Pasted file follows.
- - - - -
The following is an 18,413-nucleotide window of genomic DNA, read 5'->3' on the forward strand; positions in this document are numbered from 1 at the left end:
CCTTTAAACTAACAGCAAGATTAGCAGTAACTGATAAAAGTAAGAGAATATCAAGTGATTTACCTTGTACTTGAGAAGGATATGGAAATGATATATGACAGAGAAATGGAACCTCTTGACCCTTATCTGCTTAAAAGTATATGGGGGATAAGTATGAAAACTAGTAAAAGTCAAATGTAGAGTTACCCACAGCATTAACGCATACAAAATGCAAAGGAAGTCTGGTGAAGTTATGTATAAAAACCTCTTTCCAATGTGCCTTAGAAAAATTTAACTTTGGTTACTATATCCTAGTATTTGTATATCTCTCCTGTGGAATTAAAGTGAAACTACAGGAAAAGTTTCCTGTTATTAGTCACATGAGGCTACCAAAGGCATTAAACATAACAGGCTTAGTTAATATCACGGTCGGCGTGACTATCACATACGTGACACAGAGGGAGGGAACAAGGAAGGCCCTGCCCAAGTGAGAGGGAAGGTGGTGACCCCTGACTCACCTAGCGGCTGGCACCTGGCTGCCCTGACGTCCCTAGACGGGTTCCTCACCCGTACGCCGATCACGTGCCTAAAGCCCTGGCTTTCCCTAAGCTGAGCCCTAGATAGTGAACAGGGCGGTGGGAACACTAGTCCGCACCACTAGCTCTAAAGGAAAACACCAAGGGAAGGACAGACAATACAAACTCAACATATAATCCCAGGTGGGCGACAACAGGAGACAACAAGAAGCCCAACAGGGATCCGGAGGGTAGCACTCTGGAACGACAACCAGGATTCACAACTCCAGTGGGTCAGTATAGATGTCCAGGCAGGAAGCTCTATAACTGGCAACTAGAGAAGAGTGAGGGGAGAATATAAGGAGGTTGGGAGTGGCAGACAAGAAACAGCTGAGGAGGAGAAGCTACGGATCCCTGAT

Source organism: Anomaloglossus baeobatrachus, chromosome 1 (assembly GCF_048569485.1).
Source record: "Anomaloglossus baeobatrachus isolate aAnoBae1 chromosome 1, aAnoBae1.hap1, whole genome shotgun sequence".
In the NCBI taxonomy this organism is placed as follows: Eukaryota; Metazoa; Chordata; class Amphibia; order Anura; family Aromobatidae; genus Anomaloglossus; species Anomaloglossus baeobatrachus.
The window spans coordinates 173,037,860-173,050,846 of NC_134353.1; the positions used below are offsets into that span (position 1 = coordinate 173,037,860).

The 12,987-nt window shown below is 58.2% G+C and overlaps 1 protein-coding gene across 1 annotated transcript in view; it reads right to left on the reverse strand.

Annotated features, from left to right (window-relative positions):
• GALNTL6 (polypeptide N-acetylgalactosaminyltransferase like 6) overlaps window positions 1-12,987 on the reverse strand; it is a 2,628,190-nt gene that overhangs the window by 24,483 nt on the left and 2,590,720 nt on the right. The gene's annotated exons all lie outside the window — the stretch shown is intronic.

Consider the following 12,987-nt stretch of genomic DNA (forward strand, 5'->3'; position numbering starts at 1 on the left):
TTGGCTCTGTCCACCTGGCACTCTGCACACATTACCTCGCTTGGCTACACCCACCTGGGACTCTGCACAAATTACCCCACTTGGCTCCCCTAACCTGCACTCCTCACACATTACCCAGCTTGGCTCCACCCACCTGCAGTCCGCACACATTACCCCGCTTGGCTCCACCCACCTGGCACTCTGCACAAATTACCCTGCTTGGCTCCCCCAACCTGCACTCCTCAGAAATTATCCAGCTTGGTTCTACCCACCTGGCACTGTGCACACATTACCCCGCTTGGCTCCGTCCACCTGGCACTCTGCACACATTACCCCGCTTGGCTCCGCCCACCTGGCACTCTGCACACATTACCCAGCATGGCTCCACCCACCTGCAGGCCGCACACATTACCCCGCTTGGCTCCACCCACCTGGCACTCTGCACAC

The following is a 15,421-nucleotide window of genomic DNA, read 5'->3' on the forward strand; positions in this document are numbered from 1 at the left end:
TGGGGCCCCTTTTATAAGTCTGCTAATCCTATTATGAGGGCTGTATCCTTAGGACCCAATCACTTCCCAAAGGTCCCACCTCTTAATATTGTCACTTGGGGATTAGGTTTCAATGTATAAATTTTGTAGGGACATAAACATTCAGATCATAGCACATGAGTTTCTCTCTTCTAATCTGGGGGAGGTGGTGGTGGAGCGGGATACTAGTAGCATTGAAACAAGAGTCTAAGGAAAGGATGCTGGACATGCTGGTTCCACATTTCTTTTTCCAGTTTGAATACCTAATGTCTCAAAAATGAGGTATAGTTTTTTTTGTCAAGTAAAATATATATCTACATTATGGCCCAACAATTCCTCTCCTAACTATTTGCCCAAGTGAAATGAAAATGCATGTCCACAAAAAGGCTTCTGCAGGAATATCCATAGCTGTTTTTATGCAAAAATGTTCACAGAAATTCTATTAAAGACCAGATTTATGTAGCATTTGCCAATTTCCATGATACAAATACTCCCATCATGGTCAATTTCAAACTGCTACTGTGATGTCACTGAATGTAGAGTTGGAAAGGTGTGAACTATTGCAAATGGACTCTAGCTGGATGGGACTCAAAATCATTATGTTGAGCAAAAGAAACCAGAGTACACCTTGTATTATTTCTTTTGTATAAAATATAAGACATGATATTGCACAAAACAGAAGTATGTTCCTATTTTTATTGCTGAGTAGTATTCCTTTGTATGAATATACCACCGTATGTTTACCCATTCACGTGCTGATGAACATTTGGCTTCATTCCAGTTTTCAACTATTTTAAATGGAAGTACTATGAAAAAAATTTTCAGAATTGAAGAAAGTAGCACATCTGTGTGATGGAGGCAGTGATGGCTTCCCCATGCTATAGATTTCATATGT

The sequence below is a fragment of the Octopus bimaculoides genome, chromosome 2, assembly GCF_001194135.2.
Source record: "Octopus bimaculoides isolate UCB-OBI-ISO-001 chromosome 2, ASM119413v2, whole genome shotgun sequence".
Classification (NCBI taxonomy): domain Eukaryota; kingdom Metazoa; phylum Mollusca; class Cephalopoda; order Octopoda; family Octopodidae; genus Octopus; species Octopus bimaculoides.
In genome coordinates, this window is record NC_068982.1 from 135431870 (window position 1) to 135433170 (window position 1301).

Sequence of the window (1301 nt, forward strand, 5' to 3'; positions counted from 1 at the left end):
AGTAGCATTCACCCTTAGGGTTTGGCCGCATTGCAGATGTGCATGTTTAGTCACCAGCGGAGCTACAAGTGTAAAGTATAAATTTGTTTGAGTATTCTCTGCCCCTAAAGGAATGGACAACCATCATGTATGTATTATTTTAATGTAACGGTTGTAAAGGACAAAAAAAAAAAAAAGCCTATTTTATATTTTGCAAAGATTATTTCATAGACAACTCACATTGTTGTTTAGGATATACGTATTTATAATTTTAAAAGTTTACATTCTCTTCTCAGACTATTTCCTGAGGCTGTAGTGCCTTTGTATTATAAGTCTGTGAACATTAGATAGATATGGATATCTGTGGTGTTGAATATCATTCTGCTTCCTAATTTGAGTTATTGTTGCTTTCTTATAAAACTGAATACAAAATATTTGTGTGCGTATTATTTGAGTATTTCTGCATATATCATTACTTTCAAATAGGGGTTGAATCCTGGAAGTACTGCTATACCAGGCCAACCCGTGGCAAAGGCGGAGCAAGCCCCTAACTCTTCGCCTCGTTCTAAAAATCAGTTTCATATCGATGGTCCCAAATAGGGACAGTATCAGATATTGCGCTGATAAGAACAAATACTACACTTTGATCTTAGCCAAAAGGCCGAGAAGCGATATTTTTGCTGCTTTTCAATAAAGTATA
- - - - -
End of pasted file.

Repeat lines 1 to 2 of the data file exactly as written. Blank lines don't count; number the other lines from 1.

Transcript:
The following is an 18,413-nucleotide window of genomic DNA, read 5'->3' on the forward strand; positions in this document are numbered from 1 at the left end:
CCTTTAAACTAACAGCAAGATTAGCAGTAACTGATAAAAGTAAGAGAATATCAAGTGATTTACCTTGTACTTGAGAAGGATATGGAAATGATATATGACAGAGAAATGGAACCTCTTGACCCTTATCTGCTTAAAAGTATATGGGGGATAAGTATGAAAACTAGTAAAAGTCAAATGTAGAGTTACCCACAGCATTAACGCATACAAAATGCAAAGGAAGTCTGGTGAAGTTATGTATAAAAACCTCTTTCCAATGTGCCTTAGAAAAATTTAACTTTGGTTACTATATCCTAGTATTTGTATATCTCTCCTGTGGAATTAAAGTGAAACTACAGGAAAAGTTTCCTGTTATTAGTCACATGAGGCTACCAAAGGCATTAAACATAACAGGCTTAGTTAATATCACGGTCGGCGTGACTATCACATACGTGACACAGAGGGAGGGAACAAGGAAGGCCCTGCCCAAGTGAGAGGGAAGGTGGTGACCCCTGACTCACCTAGCGGCTGGCACCTGGCTGCCCTGACGTCCCTAGACGGGTTCCTCACCCGTACGCCGATCACGTGCCTAAAGCCCTGGCTTTCCCTAAGCTGAGCCCTAGATAGTGAACAGGGCGGTGGGAACACTAGTCCGCACCACTAGCTCTAAAGGAAAACACCAAGGGAAGGACAGACAATACAAACTCAACATATAATCCCAGGTGGGCGACAACAGGAGACAACAAGAAGCCCAACAGGGATCCGGAGGGTAGCACTCTGGAACGACAACCAGGATTCACAACTCCAGTGGGTCAGTATAGATGTCCAGGCAGGAAGCTCTATAACTGGCAACTAGAGAAGAGTGAGGGGAGAATATAAGGAGGTTGGGAGTGGCAGACAAGAAACAGCTGAGGAGGAGAAGCTACGGATCCCTGAT